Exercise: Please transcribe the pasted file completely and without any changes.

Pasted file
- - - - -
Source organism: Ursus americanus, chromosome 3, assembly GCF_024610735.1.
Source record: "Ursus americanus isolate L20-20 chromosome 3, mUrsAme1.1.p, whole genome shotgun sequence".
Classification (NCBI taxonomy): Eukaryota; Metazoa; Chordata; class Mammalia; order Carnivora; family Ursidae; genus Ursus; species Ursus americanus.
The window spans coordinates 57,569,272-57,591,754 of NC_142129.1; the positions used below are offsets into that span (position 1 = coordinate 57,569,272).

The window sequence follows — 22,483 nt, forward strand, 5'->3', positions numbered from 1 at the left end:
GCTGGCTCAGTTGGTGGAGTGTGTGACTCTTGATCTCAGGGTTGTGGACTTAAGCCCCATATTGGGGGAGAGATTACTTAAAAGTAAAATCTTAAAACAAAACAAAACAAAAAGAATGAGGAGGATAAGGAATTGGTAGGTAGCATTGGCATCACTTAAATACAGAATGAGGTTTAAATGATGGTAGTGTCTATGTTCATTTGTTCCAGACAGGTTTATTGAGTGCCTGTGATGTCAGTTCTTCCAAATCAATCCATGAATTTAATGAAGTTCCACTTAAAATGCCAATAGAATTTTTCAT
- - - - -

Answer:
Source organism: Ursus americanus, chromosome 3, assembly GCF_024610735.1.
Source record: "Ursus americanus isolate L20-20 chromosome 3, mUrsAme1.1.p, whole genome shotgun sequence".
Classification (NCBI taxonomy): Eukaryota; Metazoa; Chordata; class Mammalia; order Carnivora; family Ursidae; genus Ursus; species Ursus americanus.
The window spans coordinates 57,569,272-57,591,754 of NC_142129.1; the positions used below are offsets into that span (position 1 = coordinate 57,569,272).

The window sequence follows — 22,483 nt, forward strand, 5'->3', positions numbered from 1 at the left end:
GCTGGCTCAGTTGGTGGAGTGTGTGACTCTTGATCTCAGGGTTGTGGACTTAAGCCCCATATTGGGGGAGAGATTACTTAAAAGTAAAATCTTAAAACAAAACAAAACAAAAAGAATGAGGAGGATAAGGAATTGGTAGGTAGCATTGGCATCACTTAAATACAGAATGAGGTTTAAATGATGGTAGTGTCTATGTTCATTTGTTCCAGACAGGTTTATTGAGTGCCTGTGATGTCAGTTCTTCCAAATCAATCCATGAATTTAATGAAGTTCCACTTAAAATGCCAATAGAATTTTTCAT